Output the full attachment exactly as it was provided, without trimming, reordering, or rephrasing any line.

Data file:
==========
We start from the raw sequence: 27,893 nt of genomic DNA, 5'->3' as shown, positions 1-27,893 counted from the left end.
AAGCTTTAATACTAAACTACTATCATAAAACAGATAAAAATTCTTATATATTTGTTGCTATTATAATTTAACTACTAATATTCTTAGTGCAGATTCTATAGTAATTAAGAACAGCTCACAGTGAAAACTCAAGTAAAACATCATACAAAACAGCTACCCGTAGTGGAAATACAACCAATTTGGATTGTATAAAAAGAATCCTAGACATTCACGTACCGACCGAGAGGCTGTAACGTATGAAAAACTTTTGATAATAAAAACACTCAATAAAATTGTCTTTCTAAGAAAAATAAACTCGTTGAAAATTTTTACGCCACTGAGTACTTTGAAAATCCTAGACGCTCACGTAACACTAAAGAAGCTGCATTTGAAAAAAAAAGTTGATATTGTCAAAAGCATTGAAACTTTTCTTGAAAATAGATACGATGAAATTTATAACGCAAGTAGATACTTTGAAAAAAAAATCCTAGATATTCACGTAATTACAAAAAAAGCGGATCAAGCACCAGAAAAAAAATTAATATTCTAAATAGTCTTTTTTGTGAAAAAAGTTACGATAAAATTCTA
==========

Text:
We start from the raw sequence: 27,893 nt of genomic DNA, 5'->3' as shown, positions 1-27,893 counted from the left end.
AAGCTTTAATACTAAACTACTATCATAAAACAGATAAAAATTCTTATATATTTGTTGCTATTATAATTTAACTACTAATATTCTTAGTGCAGATTCTATAGTAATTAAGAACAGCTCACAGTGAAAACTCAAGTAAAACATCATACAAAACAGCTACCCGTAGTGGAAATACAACCAATTTGGATTGTATAAAAAGAATCCTAGACATTCACGTACCGACCGAGAGGCTGTAACGTATGAAAAACTTTTGATAATAAAAACACTCAATAAAATTGTCTTTCTAAGAAAAATAAACTCGTTGAAAATTTTTACGCCACTGAGTACTTTGAAAATCCTAGACGCTCACGTAACACTAAAGAAGCTGCATTTGAAAAAAAAAGTTGATATTGTCAAAAGCATTGAAACTTTTCTTGAAAATAGATACGATGAAATTTATAACGCAAGTAGATACTTTGAAAAAAAAATCCTAGATATTCACGTAATTACAAAAAAAGCGGATCAAGCACCAGAAAAAAAATTAATATTCTAAATAGTCTTTTTTGTGAAAAAAGTTACGATAAAATTCTA